To members of the Washington world of volunteers, Mary Alice Stoddard is the kind of worker who is the backbone of many service orgainzations in the city. That's why the Jewish Social Services Agency of Washington selected her as co-winner of its 1978 volunteer social service award. Nominations were submitted by social service agencies throughout the metropolitan area.

John Theban, executive director of the Family and Child Services Center (FCSC) of Washington, an agency Stoddard has worked with for 20 years, acknowledges her as a volunteer board member dedicated to "supporting good family life for kids growing up, or getting it to those kids who have lost it."

Agency officials said the center is second only to the District of Columbia Red Cross in receiving the largest amount of United Way funding. It has a budget of $3 million annually, and United Way provides approximately $800,000.

Services include two senior citizens centers, counseling and family services, an adoption agency, family day care, foster care programs, winter and summer youth camps and services to the aging. In 1977, the center served nearly 20,000 people.

Francis J. Ryan. deputy director of the agency, said Stoddard has worked diligently with the agency's 38 other volunteer board members to shape innovative community programs and find the funds to make them work.

"You call her up in the morning to be here at noon and nine times out of 10 she's here," said Ryan,

Stoddard's explanation of her enthusiasm is simple.

"It's like dominoes, one thing leads to another," said the matron, with the pewter-gray hair and lively sense of humor. "Besides, I'm not the type, with my children grown, to go home and play bridge with the girls."

Although Stoddard, 66, views herself as just another spoke in the wheel of the multi-service from cradle to grave," FCSC history proves otherwise.

She tackled her first major project in 1963, when she and other volunteers developed a foster care plan that aided the city in closing Junior Village, and overcrowded, trouble-ridden detention center for homeless youth.

The plan was to assemble families for foster children, using funds provided by the Children's Bureau. Homes were leased, furnished and maintained by the agency for foster parents who took in a maximum of five children. The mother in each household was then hired as a staff member of the agency and given a stipend and full employe benefits. Funds to take care of the children were also provided by the city welfare department, now the Department of Human Resources (DHR).

The success of the program led DHR-sponsored foster parents to organize, seek larger stipends and initiate programs of their own that eventually changed the direction of foster care in the District. The FCSC developed similar homes for handicapped and emotionally disturbed children.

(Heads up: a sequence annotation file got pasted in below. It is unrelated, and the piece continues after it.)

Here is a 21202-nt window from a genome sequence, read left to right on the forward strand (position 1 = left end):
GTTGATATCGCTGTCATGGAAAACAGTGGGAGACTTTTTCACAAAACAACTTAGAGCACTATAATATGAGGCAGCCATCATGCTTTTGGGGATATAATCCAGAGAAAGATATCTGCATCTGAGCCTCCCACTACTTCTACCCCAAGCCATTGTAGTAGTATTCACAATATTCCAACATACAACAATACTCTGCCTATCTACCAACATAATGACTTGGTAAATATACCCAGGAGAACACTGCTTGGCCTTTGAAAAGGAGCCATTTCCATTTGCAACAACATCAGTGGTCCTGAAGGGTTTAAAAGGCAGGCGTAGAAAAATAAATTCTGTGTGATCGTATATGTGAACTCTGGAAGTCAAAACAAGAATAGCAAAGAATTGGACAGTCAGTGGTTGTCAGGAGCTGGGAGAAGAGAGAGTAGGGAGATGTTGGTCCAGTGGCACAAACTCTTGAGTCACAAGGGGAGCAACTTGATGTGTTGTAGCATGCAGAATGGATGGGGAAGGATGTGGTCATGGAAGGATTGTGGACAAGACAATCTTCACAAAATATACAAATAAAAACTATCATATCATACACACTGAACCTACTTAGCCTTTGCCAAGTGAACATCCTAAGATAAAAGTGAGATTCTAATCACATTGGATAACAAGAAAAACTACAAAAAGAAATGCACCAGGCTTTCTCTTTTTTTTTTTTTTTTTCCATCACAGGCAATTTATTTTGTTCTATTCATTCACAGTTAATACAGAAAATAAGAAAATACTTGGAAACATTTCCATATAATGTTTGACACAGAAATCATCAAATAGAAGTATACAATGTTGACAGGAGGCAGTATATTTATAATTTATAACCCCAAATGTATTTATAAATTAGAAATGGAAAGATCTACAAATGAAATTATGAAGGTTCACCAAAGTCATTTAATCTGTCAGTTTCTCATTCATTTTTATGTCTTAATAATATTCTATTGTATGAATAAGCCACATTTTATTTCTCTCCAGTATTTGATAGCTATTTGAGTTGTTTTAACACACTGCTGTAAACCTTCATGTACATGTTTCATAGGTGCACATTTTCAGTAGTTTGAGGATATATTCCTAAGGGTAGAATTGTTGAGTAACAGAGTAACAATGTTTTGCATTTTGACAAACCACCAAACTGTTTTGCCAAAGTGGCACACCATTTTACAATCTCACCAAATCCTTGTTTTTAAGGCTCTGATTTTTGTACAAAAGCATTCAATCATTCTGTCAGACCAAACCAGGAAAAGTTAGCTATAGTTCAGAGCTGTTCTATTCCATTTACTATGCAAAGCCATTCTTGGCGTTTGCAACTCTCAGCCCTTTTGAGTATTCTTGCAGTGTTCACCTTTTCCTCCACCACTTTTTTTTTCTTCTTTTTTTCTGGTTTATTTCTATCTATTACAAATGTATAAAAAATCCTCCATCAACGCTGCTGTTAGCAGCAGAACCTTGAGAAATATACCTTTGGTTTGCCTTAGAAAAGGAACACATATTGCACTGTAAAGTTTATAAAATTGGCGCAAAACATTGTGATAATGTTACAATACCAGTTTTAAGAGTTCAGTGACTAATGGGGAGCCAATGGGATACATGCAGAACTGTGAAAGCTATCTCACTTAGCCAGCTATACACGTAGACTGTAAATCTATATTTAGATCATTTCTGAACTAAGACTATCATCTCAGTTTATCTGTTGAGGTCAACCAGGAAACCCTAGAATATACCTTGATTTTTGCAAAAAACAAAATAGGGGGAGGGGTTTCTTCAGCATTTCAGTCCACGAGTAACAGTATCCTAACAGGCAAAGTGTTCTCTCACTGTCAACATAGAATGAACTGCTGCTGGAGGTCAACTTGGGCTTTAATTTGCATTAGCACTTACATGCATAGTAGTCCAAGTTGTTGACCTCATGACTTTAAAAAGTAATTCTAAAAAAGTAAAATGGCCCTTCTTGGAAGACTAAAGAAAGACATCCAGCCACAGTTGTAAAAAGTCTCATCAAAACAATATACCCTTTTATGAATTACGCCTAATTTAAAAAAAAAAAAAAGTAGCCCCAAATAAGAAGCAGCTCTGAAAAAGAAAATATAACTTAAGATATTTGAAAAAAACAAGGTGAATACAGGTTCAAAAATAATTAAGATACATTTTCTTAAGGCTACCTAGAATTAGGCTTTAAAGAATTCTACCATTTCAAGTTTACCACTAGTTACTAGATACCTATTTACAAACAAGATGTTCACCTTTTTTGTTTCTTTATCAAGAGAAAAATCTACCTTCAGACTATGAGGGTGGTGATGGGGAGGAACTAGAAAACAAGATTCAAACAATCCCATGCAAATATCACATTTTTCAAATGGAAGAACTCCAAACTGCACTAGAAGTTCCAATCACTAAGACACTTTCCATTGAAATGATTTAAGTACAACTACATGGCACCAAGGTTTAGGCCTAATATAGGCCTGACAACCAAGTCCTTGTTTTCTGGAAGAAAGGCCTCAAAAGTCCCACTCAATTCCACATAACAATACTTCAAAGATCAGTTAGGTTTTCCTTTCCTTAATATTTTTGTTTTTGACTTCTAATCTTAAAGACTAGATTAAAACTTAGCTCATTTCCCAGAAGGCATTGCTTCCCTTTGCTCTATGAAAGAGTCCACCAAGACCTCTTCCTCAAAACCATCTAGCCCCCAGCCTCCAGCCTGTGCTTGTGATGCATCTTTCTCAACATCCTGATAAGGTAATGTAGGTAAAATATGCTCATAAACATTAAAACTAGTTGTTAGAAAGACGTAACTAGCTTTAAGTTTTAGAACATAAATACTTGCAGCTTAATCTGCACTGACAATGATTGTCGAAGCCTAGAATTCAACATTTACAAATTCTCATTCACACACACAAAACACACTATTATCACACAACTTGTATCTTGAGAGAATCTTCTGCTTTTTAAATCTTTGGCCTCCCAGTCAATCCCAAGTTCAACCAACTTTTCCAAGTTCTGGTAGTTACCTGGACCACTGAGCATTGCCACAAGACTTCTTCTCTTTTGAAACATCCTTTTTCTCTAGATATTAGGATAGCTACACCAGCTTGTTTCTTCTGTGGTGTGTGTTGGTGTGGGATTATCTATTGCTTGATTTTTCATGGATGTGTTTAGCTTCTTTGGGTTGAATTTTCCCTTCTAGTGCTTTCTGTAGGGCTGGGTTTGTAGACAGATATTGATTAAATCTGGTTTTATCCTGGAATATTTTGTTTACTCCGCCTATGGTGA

However, the real success of the assembled families, said Stoddard, has been their stability. Of the 13 homes now operated by the agency, recent statistics show that the majority of the 60 youths in the program remained in the homes where they orginally were placed. Only a few youths were moved once or twice.

The agency's foster homes serving about 106 senior citizens and emotionally disturbed youths also have remained stable.

Two years after establishing the foster care program, Stoddard became the agency's first female president in 65 years. Soon afterwards, she worked in a local anti-poverty program directed by a protege of the late Saul Alinsky, a nationally known community organizer.

The project, a social services referral agency in the Arthur Capper Dwelling in Southeast Washington, was known as the Neighborhood Services Project.

"The theory was to see what you could accomplish if you cut out manageable areas of the city and saturated them with services," said Theban.

In the middle of the experiment, the director, Everett Cope, died from a brain tumor. The project was in danger of being phased out.

"So as a rank amateur, I ran it," said Stoddard, rolling her slate-blue eyes."Needless to say I called Theban everyday."

Jeanette Miller, the social worker assisting Stoddard on the project remembered her as a capable and compassionate administrator. Recalling a case involving a couple with several children and $250 in debts, Miller said, "I had asked Mrs. Stoddard to get some legal consultation for (the man) because her husband is a lawyer. What they did was send the man a $250 check. I think this exemplifies the kind of person she is."

Her interest in volunteer work developed during World War II, said Stoddard, when she spent two years contacting the families of soldiers as an aide in the home service department of the Red Cross.

"I remember I went to one house, and the woman had been drunk for so many days, she took everything in the room and threw it at me."

Her supervisor told her to go back and get the information she had missed. She did.

"That's what showed me I was a thwarted social worker."

In 1958 she came to the Family and Child Services Center.

"I can't remember what happened in between that time. I must have done something. I guess I stayed homed and took care of my two children."

The children, Audrey and Sheila, are now 44 and 41.

Throughout her years with the agency, Stoddard has served on all its committees, held office, squeezed funds out of the city government and Capitol Hill, worked on various advisory boards and, when necessary, even become an expert in sewer drainage and other motley causes to advocate agency programs.

"Being a part of this agency, whether as a volunteer or professional is rather like being a part of 10 or 11 agencies. Even if you're deaf, dumb and blind, you couldn't help but learn a lot," said Stoddard, who claims her education never extended beyond the equivalent of a high school education.